Summer Learning Success for One World

At the beautifully renovated Dunbar High School one recent afternoon, the bleachers in the gym were overflowing with hundreds of scholars from Higher Achievement’s Summer Academy. They had come together for their annual “Olympics of the Mind” event to celebrate a successful summer of learning. There were energetic chants, beautiful student-made banners, and sun streaming through the huge windows on the back wall of the gym. Scholars were dressed in a range of brightly colored rainbow t-shirts worn proudly as they excitedly engaged with their teams.

As part of the ceremony at the event’s conclusion, Higher Achievement invited the One World Education team to present awards for the top essays of the summer, selected from teacher nominations across all seven Summer Academy sites. The gym was surprisingly hushed when Steph Bunton, One World’s Director of Teaching and Learning, stepped to the microphone to announce the first winner. “Alhaji,” she said. And the gym exploded in applause as Alhaji made his way, with a bounce in his step, to retrieve the plaque in honor of his achievement.

As Alhaji returned to his seat, there were hugs, high-fives, and pats on the back. With popular media often highlighting stories about inner-city students discouraging one another from learning, the full embrace Alhaji received while climbing twelve rows back up into the bleachers showed that at Higher Achievement sites, the drive to learn, and even celebrate others’ learning, is alive and well.

“The program was hard,” Alhaji said. “But the lessons were so specific I found it easy to know what to do.” When asked about his topic, he replied, “My subject was climate change. I knew it was bad but I didn’t know how many species we already were losing, especially aquatic species.” In his essay, Alhaji argued that climate change is a long-term issue and children should be taught about it now, since they are the leaders of the future.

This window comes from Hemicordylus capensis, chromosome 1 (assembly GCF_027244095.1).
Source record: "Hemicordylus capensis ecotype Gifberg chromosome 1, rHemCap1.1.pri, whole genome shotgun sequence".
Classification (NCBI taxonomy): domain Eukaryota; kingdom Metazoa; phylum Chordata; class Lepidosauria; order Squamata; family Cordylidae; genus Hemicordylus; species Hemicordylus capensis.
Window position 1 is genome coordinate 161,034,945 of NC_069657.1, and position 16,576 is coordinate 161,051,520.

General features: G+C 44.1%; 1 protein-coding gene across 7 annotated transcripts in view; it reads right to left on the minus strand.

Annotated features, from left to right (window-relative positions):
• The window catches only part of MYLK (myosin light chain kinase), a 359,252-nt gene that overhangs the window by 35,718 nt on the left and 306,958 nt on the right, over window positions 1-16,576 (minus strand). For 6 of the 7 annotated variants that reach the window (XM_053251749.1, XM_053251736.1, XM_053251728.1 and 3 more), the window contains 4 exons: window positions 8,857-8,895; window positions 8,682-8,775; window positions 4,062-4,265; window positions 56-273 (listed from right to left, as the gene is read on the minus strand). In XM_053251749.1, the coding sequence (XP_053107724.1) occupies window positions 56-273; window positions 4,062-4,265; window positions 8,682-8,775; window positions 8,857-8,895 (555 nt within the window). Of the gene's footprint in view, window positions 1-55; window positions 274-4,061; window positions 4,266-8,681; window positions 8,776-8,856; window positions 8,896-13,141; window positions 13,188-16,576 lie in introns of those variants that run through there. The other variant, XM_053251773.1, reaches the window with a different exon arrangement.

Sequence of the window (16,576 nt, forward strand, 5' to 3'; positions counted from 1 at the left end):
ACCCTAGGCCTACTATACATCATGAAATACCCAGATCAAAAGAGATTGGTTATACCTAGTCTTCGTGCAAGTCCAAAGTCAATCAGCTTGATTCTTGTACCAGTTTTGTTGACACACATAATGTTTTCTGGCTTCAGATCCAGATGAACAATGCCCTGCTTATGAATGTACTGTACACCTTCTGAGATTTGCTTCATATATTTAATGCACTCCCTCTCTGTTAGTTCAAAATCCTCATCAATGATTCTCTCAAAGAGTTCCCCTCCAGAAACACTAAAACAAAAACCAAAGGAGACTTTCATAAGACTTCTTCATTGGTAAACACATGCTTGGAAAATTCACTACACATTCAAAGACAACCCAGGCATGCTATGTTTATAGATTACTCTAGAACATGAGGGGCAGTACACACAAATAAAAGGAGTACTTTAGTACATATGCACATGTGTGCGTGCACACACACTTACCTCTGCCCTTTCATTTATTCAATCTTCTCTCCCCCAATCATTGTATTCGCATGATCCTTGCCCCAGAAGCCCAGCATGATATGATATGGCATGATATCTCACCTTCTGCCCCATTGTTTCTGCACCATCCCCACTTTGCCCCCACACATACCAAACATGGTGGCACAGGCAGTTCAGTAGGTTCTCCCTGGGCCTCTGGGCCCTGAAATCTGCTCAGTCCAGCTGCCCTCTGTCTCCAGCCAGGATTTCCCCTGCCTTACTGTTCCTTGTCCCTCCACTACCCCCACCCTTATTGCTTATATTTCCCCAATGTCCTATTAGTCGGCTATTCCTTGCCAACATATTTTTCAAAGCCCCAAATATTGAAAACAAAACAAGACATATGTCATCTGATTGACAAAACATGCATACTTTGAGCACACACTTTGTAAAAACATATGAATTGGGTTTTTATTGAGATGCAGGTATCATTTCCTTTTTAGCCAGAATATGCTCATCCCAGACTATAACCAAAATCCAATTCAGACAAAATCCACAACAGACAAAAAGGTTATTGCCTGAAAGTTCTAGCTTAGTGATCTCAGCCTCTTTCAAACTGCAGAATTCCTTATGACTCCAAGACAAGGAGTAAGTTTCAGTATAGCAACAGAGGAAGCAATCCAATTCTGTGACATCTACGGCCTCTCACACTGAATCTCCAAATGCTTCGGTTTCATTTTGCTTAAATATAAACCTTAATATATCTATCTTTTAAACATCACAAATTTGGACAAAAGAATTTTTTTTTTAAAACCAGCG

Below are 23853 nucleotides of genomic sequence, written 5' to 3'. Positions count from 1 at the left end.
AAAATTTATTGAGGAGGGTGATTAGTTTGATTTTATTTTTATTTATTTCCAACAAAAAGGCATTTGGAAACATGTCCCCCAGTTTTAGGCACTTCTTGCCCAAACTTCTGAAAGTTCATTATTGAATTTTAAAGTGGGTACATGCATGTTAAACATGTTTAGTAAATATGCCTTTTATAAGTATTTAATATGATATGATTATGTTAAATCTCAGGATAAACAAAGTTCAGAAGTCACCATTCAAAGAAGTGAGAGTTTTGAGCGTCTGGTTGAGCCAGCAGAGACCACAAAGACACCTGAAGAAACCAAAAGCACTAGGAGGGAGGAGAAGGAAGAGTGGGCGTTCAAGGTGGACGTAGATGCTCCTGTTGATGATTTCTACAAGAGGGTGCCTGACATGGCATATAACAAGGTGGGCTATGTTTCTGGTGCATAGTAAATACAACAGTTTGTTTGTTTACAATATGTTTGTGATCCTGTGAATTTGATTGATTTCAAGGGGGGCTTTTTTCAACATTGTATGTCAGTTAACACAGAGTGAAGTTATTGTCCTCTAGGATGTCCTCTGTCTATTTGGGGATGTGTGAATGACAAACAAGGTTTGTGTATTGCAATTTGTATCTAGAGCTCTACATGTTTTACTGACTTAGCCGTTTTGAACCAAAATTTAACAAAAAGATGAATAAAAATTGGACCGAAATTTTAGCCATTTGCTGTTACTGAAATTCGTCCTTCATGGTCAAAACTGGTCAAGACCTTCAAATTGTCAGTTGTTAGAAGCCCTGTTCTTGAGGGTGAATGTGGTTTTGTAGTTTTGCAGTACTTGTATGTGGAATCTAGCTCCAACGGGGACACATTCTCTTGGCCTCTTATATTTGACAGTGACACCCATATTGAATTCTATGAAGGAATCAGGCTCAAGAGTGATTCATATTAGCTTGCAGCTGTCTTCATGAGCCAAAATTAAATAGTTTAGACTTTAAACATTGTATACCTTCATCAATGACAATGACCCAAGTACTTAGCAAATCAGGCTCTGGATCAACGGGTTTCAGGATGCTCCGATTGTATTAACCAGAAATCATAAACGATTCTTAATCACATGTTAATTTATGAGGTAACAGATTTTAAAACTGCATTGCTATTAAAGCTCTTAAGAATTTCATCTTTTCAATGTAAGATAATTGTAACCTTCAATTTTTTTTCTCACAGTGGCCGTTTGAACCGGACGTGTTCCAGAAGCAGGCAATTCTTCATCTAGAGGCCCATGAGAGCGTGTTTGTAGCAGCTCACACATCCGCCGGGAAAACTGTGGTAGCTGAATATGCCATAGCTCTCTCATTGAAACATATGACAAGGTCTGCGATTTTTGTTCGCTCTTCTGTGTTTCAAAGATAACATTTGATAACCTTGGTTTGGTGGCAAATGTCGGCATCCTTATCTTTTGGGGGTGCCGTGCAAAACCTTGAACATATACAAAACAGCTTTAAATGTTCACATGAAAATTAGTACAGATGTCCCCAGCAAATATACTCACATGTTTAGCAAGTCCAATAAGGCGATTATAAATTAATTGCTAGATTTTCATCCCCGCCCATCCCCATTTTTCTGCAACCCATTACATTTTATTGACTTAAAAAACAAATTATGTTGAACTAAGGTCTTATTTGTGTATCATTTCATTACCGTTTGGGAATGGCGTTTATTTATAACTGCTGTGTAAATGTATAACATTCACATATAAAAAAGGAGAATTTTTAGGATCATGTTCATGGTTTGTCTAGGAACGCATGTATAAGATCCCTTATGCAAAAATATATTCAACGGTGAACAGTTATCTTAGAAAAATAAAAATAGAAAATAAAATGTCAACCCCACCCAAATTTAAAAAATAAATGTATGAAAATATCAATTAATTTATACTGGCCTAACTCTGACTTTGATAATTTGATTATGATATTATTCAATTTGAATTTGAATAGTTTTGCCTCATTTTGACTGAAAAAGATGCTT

Many other scholars shared Alhaji’s enthusiasm for One World and his sense that the program was demanding. “It’s not easy,” another student said. “I had to look through so many articles to prove my claim.”

The research stage can be long and tiring as students search for evidence that both supports their claim and rebuts the counterclaim. However, the research skills learned and real-world connections made are some of the One World Program’s biggest strengths, says teacher Virginia Parks.

Although the program was challenging, many teachers shared that their scholars were completely engaged in the process. At the Alexandria site, scholars were so excited about finishing their essays that they even worked on them during lunch and recess!

As scholars filed out the door, teachers dropped off their manila folders stuffed with student assessments. Our month-long pilot program was complete, except for a final analysis of just how much progress scholars made with their research and argumentative writing skills.

We are thankful for all the support we received from Higher Achievement’s leaders, center directors, and teachers. It was a privilege to share in their work with summer learners!

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